There exists a divergence of opinion between the delegations more with regards to the field of applications than as to the procedure. The Czechoslovaks were not accepting at the beginning of the negotiations the idea that 'the State' should be subject to an international arbitration. Nevertheless, after examining similar agreements with other countries from the East, the concept of an 'ad hoc' arbitration has been accepted.

ii) The 6 December 1990 Belgian Parliamentary Record. The relevant record of the Belgian Parliament reads:

The Minister calls the Bill under discussion as the confirmation of a typical bilateral investment treaty. It is true that the treaty itself was concluded with Czechoslovak Republic, which was at the time 'Socialist'. The qualifying adjective 'Socialist' has in the meantime been replaced by 'Federal' and 'Czechoslovak' by 'Czech-Slovak'. A certain continuity is however necessary in interstate relations.

The commissioner notes that the treaty under discussion contains a certain amount of exceptions to the normal provisions generally found in these types of treaties. According to the explanatory report, these exceptions are due to the objections from the Czechoslovak side, which were in turn attributable to the regime which at that time was still communist. Since then, the Czech and Slovak Republic is no longer a communist regime. The petitioner asks whether in the circumstances such exceptions still make sense.

The Minister states that the derogations to the usual protection are minimal. They are limited to the following:

(1) Recourse to international arbitration is limited to disputes relating to compensation due in the event of expropriation (Article 8);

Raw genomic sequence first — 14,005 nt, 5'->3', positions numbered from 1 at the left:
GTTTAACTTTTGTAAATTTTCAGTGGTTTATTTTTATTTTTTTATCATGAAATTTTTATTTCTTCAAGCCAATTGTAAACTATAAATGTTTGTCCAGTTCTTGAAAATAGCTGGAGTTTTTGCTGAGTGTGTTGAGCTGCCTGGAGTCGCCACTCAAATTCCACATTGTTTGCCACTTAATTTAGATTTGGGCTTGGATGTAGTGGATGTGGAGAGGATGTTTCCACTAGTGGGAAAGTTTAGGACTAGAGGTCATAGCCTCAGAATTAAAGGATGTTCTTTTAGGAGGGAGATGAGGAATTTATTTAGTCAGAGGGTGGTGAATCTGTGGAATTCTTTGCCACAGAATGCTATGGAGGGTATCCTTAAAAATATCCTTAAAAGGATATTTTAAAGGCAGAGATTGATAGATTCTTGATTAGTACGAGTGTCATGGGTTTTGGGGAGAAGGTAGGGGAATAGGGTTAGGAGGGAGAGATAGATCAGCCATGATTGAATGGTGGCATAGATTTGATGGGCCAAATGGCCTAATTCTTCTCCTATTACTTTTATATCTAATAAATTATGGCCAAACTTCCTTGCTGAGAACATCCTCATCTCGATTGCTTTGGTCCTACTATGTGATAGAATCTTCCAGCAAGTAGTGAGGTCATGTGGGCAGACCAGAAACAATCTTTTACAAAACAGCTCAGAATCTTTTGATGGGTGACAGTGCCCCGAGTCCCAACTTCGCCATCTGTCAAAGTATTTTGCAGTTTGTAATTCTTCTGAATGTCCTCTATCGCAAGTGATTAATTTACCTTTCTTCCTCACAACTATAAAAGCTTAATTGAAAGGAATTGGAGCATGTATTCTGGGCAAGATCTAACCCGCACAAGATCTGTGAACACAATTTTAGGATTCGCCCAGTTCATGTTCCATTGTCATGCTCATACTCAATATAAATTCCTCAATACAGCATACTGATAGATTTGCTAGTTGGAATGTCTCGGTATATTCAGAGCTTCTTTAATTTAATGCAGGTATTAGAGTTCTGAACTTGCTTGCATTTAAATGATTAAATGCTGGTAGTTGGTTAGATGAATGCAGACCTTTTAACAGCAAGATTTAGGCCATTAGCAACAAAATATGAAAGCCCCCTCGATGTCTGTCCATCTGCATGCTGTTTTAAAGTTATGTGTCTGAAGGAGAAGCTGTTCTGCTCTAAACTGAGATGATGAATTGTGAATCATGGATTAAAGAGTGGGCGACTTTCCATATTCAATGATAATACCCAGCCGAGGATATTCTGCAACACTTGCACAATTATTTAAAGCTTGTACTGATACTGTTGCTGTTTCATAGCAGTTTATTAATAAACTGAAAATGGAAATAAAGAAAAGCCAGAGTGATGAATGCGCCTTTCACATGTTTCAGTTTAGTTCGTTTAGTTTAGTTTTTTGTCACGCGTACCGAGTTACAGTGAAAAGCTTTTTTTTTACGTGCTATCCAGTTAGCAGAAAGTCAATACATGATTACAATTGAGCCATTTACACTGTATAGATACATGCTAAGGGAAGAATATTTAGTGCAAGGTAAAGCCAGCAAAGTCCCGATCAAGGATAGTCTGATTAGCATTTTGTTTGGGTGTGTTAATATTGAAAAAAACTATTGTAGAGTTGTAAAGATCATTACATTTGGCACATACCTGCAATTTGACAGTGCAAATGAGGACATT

... The petitioner ends the discussion by asking if it would not be desirable to remedy the imperfections existing in the treaty under discussion and a few others concluded with previously communist States by an additional treaty which would this time correspond perfectly to normal practice on this point as between Western countries.

The Minister considers that it is indeed desirable.

Lord Brennan QC submitted that this passage shows that Article 8(1) of the Treaty was recognised as a departure from the Model BIT of the Belgian-Luxembourg Economic Union Model which was insisted upon by the Communist Regime in power in Czechoslovakia when the Treaty was signed. Mr Landau submitted that while the Minister is reported to have stated that the derogations from the usual protections were 'minimal', the derogations for which the Czech Republic contends were significant given the impact on the effectiveness of Art.3.

iii) The Record of the Federal Assembly of the Czech and Slovak Federative Assembly on September 18, 1990. This shows that the Minister was advising the Assembly that the Treaty was similar to other BITs entered into under the Communist Regime. There had been suggestions that the Treaty was too narrow in the light of political developments since the negotiations and that it should be cancelled prior to ratification.

However, the Belgian party is interested in immediate ratification of the Agreement as it was concluded, it does not want to reopen the whole complex process of internal (sic) negotiations.